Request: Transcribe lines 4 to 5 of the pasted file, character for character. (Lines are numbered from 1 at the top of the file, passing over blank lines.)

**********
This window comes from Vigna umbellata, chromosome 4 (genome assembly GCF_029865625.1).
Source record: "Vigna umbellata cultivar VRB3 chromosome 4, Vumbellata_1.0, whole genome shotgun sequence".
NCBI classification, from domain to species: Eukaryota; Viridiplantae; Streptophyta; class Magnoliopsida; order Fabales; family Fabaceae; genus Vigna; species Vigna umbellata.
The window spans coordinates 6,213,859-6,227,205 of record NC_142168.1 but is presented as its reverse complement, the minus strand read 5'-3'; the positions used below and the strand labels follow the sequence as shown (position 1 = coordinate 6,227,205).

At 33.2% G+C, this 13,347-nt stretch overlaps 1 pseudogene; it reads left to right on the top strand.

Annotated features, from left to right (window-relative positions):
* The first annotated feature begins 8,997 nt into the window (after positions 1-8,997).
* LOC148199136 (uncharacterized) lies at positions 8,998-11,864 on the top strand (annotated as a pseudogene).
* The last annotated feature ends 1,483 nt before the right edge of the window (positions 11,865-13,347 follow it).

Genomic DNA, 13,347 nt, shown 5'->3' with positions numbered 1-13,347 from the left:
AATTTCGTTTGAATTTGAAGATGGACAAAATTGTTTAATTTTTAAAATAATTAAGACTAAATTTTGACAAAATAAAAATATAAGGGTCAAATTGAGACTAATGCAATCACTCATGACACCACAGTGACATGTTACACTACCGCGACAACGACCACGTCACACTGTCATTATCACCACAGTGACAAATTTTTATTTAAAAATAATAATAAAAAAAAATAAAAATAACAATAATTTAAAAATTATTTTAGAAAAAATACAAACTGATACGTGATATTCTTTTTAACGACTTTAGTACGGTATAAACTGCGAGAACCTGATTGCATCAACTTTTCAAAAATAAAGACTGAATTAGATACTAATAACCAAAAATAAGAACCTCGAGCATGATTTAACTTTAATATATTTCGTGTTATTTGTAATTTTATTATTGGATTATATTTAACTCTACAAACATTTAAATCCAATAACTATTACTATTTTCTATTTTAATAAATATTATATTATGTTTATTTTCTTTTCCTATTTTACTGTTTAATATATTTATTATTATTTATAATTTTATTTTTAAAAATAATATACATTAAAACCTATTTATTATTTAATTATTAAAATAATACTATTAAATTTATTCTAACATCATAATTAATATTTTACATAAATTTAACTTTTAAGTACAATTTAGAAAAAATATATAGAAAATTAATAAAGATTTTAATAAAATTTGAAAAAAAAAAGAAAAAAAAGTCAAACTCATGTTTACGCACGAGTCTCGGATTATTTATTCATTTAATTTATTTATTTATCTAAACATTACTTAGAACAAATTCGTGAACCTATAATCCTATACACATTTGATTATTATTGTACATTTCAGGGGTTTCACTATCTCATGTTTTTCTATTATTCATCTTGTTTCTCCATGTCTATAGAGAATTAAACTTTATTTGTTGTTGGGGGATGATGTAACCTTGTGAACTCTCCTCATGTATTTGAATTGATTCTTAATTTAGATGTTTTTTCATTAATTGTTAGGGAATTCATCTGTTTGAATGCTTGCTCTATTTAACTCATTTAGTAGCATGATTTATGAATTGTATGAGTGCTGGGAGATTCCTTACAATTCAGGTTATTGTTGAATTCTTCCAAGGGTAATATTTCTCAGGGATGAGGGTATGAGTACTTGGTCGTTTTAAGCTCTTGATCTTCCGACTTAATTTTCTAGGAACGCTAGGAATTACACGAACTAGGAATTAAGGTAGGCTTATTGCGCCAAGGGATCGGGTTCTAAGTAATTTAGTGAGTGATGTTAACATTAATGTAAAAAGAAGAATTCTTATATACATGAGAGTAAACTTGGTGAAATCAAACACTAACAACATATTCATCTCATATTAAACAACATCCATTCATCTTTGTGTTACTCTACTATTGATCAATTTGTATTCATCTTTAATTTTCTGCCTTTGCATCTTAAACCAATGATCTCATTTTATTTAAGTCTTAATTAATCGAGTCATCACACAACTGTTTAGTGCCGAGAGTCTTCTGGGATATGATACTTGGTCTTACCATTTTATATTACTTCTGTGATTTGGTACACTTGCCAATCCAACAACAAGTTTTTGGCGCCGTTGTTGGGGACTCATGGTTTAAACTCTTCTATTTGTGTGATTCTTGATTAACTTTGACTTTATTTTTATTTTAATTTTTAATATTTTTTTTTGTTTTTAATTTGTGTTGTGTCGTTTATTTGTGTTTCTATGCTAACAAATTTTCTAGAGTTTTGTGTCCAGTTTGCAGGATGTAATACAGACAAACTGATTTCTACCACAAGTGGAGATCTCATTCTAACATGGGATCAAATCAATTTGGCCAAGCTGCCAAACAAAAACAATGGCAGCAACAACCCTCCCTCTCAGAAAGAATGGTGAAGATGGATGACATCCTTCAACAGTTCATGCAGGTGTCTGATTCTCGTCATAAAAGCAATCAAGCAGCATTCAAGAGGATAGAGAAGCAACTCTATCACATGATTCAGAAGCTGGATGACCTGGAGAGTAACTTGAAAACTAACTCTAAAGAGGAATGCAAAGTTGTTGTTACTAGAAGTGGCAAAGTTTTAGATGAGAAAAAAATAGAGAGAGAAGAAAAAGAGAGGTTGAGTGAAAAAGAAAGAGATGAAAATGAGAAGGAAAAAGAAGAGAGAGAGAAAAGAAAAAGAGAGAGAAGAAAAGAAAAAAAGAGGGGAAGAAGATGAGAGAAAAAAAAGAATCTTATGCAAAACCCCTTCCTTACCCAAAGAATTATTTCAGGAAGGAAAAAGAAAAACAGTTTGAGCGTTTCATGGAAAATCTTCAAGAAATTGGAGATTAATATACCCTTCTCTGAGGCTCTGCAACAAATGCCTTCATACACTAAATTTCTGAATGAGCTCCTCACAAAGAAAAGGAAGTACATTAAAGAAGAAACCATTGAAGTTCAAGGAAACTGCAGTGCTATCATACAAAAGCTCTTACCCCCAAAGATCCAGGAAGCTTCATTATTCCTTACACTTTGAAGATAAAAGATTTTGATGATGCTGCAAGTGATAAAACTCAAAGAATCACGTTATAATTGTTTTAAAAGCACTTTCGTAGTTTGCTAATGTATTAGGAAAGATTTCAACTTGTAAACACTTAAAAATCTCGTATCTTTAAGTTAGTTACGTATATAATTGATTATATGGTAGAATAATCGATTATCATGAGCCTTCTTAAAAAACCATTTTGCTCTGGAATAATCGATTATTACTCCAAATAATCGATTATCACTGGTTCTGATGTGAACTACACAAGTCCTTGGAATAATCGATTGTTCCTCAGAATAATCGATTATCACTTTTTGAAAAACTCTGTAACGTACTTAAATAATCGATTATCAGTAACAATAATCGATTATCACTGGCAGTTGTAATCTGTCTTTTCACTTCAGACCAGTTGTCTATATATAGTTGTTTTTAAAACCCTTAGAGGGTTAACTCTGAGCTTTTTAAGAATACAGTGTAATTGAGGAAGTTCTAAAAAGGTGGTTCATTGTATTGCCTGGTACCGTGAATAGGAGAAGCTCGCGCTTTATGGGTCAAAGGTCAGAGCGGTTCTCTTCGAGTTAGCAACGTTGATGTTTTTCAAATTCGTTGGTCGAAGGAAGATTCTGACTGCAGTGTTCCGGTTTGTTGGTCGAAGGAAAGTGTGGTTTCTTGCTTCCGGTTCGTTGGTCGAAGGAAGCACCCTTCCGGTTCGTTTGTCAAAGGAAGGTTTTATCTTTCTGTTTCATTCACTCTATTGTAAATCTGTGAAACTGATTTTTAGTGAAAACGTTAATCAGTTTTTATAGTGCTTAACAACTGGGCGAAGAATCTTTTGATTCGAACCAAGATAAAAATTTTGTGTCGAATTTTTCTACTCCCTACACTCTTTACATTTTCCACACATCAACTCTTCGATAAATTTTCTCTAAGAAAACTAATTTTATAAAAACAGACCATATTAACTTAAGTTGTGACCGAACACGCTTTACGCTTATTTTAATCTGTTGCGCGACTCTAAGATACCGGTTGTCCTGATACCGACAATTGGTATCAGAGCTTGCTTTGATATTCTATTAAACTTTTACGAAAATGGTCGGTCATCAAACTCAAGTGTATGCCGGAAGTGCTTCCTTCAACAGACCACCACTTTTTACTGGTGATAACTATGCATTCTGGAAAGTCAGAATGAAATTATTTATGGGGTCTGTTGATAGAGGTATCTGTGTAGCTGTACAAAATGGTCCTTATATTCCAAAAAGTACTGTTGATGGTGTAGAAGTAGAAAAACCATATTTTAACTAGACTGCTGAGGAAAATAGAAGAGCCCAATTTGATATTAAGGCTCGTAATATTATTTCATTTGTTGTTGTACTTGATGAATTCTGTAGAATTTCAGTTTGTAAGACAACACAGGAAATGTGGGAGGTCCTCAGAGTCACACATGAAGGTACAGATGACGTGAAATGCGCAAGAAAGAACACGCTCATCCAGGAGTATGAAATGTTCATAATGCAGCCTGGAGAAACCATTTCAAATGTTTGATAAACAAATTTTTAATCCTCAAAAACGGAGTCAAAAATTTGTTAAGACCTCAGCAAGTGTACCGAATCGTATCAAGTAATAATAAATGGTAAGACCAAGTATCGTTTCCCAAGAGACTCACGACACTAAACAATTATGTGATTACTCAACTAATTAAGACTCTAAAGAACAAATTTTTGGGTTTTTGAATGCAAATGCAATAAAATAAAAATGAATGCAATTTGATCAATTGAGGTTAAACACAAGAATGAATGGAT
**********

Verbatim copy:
The window spans coordinates 6,213,859-6,227,205 of record NC_142168.1 but is presented as its reverse complement, the minus strand read 5'-3'; the positions used below and the strand labels follow the sequence as shown (position 1 = coordinate 6,227,205).

At 33.2% G+C, this 13,347-nt stretch overlaps 1 pseudogene; it reads left to right on the top strand.